15 Years in the Making – San Jose Gurudwara Celebrates a Very Grand Opening
Fifteen years in the planning, 110,000 square feet on 40 acres of land- The grand opening of the largest gurudwara in North America, commemorated their opening in honor of Vaisakhi, the origin of the Khalsa nation, with week-long celebrations for the long awaited opening of the main hall of the newly expanded San Jose gurudwara.
Governor Jerry Brown along with other political and religious leaders from the community were among the 10,000 strong congregation that came from all over California to celebrate the grand opening and completion of the second and final phase of the gurudwara building on April 10.
The culmination of the $20-million expansion earned it the distinction of being the largest gurudwara in the U.S. and the biggest gurudwara outside India.
Governor Brown made a special appearance on his birthday and gave a gracious speech where he thanked the Sikh Community for its support saying “It is an honor to be in this magnificent temple….you in the Sikh Community are very important to our country, to California.” Brown also remembered the two elderly Sikh men of Elk Grove, CA that were shot down and killed in an alleged hate crime earlier this year and vowed to seek justice.
Other important government officials signaled this milestone for the Bay Area Sikh community including Rep. Zoe Lofgren, Assembly members Jerry Hill and Paul Fong, City Councilmember’s Xavier Campos, Kansen Chu, Rose Herrera, San Jose Mayor Chuck Reed and Milipitas Mayor Jose Esteves.
Religious leaders from different faiths: Christianity, Judaism, Jainism, Islam, and Baha’i Faith congratulated and blessed the Sikh community on the inauguration. As councilmember Herrera said, “it is not just about larger capacity, it’s about the larger capacity to serve the community. Bhupinder Bob Dhillon, who oversaw the completion of the gurudwara’s construction, agreed “With the expansion we will not only meet the needs of the Sikh community but of the larger interfaith community as well. Soon the gurudwara will start programs for seniors, youth, children and tackle issues that face the community.”
The new additions to the gurudwara include a darbar hall that can hold over 2,500 sangat members, colossal kitchen and langar hall, campus filled with 12 classrooms for over 600 children that attend the weekly Sunday Khalsa school, and 11 apartments for gurudwara sevadors and visitors. The entire campus is landscaped with fresh green grass, walls are painted in golden saffron, and the rooftops with majestic domes, reminiscent of temples in Punjab, India.
The day began with the vibrant and cheerful colors abounding all around as khalsa students led the morning parade and nagar kirtan. Gatka students showcased their martial arts talents to the hundreds that gathered outside early that morning. The Sri Guru Granth Sahib, the holy book for the Sikhs, was beautifully displayed upon a float while a helicopter swarmed over the crowd dropping flower petals upon the occasion among melodious chants from the congregation singing “Dhan Sri Guru Granth Sahib Ji”. The hour-long procession concluded with transporting Sri Guru Granth Sahib to the new darbar hall.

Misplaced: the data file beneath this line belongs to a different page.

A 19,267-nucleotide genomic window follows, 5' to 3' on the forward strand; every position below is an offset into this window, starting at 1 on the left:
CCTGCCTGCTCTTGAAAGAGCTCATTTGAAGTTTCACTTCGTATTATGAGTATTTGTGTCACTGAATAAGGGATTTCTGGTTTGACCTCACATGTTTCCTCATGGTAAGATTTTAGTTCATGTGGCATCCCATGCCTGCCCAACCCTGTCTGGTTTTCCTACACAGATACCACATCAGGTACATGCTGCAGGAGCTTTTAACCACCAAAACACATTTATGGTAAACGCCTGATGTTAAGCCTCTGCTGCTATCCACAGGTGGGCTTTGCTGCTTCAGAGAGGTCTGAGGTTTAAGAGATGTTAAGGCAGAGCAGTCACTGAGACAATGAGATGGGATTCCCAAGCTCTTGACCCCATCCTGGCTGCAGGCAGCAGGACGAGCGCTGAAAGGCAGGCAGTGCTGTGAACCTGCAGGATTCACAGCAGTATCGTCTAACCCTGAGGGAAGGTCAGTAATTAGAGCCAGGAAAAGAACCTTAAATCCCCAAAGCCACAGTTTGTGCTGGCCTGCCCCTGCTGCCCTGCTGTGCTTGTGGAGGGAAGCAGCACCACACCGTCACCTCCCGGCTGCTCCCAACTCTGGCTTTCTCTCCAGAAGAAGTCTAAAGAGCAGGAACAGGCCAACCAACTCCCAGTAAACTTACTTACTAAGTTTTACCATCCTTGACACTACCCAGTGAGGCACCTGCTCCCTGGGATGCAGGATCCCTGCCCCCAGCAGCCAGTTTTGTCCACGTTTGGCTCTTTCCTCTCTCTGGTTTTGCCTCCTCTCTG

For several hours during the afternoon, hundreds of Sikh men and women patiently waited in a long line to have the first look, bow and pray in the vast and newly completed prayer hall before the Sri Guru Granth Sahib to honor this grand occasion. From there, thousands moved on to the eco-friendly vegetarian kitchen, or langar hall, where a well-organized army of volunteers served breakfast, lunch, and snacks throughout the day to anyone who walked through the doors with supplies enough to feed a crowd estimated at over 10,000 people that day.
Several renowned Ragi jathas from Sri Harmandir Sahib, Amritsar and Gurdwara Bangla Sahib, New Delhi graced the occasion. Renowned katha vachaks and dhadi jathas also participated in special diwans held throughout the month.
Limited edition stamps were released by the Khalsa School of San Jose, in conjunction with the USPS. To celebrate the Grand Opening of San Jose Gurdwara Sahib, phase II.
History of San Jose Gurudwara
The gurudwara was founded in the 1984 and with an expanding South Bay Sikh community, it presented an urgent need to form a local gurudwara for the congregation to attend. After many years of obstacles and determining the necessary land requirements for a congregation that was rapidly growing, the vision became a reality when the gurudwara committee settled on the majestic forty acres nestled in the Evergreen Hills of San Jose. The gurudwara committee purchased the land for $2.2 million. Due to funding, the committee decided to split the construction into two phases. The first phase began construction in 1999 and was completed in August 2004 with the entire infrastructure for 12 million dollars, and the second phase began in October 2007 that has just been completed in April 2011 for a cost of 20 million.
This makes it the largest Sikh gurudwara outside of India and one of the most beautiful properties boasting panoramic views of the entire Bay and city lights at night. The gurudwara is located at 3636 Murillo Avenue, San Jose, CA 95148 and daily programs and information on the gurudwara can be found at www.sikhgurudwarasj.org/ Ongoing celebrations including Sikh worship services and kirtan are to be held the entire month of April to commemorate this occasion.
Photography Courtesy of www.meekastudio.com